The CPA had worked for the agency for five years in a variety of capacities. She was also married to one of the division directors and socialized with most of the others.  She was useless as an auditor because she was not independent of the audit subjects. Interestingly enough, my friend became a director of one of the divisions, and the administration decided to promote the less-than-objective CPA to director of audit.  Hmm.

3-9-2 Bribery

Bribery is when a person pays an official to make a decision in his favor.  The person in need offers or gives something of value to influence the action of an official in the discharge of his public duties.

Contractors for the federal government frequently appear in the news for bribing federal officials in hopes of landing lucrative contracts.

What follows is a portion of a press release from the
Department of Justice regarding one of our honorable congressmen:

Former Congressman William J. Jefferson Convicted of Bribery, Racketeering, Money Laundering, and Other Related Charges5In August, 2009, after a month of testimony in a federal court, a jury found former Congressman William J. Jefferson guilty on 11 charged counts, including solicitation of bribes, honest services wire fraud, money laundering, racketeering, and conspiracy.“We have been reminded today that we are a nation of laws, and not men,” said Dana J. Boente, U.S. Attorney for the Eastern District of Virginia. “It should be a clear signal that no public official – and certainly not a U.S. Congressman – can put their office up for sale and betray that office. It cannot be tolerated. It cannot just be another cost of doing business. And today, a jury of his peers held Congressman Jefferson accountable for his actions.”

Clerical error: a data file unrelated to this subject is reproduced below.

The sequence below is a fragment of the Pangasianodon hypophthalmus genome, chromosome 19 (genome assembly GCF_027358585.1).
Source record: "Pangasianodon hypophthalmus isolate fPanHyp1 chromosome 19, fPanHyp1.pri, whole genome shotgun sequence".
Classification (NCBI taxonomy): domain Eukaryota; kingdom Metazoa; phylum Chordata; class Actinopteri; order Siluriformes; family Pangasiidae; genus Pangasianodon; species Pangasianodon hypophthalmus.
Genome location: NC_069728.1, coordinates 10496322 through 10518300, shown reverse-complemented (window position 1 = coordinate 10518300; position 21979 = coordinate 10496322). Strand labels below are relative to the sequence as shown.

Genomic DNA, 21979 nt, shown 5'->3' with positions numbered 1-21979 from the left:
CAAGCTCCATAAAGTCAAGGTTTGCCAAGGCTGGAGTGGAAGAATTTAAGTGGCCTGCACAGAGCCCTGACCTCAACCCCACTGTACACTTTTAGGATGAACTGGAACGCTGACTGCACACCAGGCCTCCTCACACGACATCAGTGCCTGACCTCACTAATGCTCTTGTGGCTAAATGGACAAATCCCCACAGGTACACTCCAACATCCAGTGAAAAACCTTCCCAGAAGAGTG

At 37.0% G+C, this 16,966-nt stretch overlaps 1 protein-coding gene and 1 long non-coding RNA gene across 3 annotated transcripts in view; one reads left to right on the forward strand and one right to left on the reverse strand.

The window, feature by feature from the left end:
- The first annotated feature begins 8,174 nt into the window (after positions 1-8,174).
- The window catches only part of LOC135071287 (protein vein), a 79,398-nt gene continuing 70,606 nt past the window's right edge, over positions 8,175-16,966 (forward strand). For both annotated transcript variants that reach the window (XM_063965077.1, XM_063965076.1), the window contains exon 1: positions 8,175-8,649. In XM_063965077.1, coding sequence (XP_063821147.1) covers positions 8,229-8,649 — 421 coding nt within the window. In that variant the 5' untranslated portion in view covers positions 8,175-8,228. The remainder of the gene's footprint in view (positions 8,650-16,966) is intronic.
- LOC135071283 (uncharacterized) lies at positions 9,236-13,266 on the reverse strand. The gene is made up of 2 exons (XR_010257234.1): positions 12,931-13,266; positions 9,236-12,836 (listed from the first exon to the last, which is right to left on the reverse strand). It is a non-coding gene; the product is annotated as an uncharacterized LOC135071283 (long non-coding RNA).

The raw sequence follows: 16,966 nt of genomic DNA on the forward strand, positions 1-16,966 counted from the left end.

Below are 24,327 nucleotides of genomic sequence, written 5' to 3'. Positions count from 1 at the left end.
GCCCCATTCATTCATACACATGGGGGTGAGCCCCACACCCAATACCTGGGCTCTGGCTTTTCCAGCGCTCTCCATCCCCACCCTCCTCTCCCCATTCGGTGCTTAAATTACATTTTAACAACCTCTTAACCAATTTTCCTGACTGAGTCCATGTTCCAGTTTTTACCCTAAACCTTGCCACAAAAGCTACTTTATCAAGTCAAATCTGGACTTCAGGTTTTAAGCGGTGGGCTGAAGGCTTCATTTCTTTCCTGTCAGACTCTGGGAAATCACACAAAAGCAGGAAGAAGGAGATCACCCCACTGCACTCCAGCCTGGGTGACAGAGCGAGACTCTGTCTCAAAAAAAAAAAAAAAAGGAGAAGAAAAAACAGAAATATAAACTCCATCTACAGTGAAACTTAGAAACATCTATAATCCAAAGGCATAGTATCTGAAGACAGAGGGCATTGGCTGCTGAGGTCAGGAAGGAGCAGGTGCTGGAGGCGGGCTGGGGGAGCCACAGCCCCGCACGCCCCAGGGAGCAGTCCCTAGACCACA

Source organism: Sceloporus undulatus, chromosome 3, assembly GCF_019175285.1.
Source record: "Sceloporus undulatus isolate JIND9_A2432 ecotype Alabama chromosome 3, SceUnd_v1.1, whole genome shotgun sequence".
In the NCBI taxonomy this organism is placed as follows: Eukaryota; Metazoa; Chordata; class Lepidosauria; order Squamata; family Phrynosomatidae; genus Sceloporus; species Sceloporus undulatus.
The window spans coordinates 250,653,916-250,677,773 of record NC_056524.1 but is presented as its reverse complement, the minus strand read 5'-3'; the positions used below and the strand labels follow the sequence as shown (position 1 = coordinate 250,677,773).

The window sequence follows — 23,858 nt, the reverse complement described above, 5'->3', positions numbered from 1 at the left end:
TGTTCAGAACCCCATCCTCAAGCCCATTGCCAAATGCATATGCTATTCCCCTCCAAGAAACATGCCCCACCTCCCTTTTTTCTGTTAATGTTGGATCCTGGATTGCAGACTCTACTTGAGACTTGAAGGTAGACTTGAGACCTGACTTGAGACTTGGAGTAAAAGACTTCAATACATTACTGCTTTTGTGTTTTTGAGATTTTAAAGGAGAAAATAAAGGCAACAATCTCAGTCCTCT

“Trust and integrity in public officials is at the heart of our democracy,” said Joseph Persichini Jr., Assistant Director of the Washington Field Office of the FBI. “What a better way to ensure those virtues, than to expose those who breach that trust.”

According to evidence at trial, from August 2000 to August 2005 Jefferson used his position as an elected member of the U.S. House of Representatives to corruptly seek, solicit and direct that things of value be paid to himself and his family members in exchange for his performance of official acts to advance the interests of people and businesses who offered him the bribes. The things of value, according to evidence at trial, included hundreds of thousands of dollars worth of bribes in the form of payments from monthly fees or retainers, consulting fees, percentage shares of revenues and profits, flat fees for items sold, and stock ownership in the companies seeking his official assistance.

Evidence at trial showed that Jefferson performed a wide range of official acts in return for things of value, including leading official business delegations to Africa, corresponding with U.S. and foreign government officials, and utilizing congressional staff members to promote businesses and businesspersons. The business ventures that Jefferson sought to promote included telecommunications deals in Nigeria, Ghana, and elsewhere; oil concessions in Equatorial Guinea; satellite transmission contracts in Botswana, Equatorial Guinea and the Republic of Congo; and development of different plants and facilities in Nigeria.

Siemens pays huge fine
In 2008, the German engineering conglomerate Siemens paid an $800 million dollar fine to the Securities and Exchange Commission and the Department of Justice for widespread bribery of government officials. Among the billions authorities accuse Siemens of paying out to government officials is a $2.6 million payout to former Argentinean president Carlos Menem in order to win a bid to manufacture national ID cards for the country. Other allegations include a $55 million bribe to Russian officials for a medical devices contract, and $22 million to China for a metro trains contract.6

Chinese Officials Love Gucci!
Our fascination with China continues. They have really good taste, after all.

China seems to be the fastest growing country in every category, and now we can add fastest growing luxury market to the list.  Gifts to government officials are prohibited in China, but who can resist a Swiss watch?  Especially a $30,000 diamond studded one? It is just one little watch!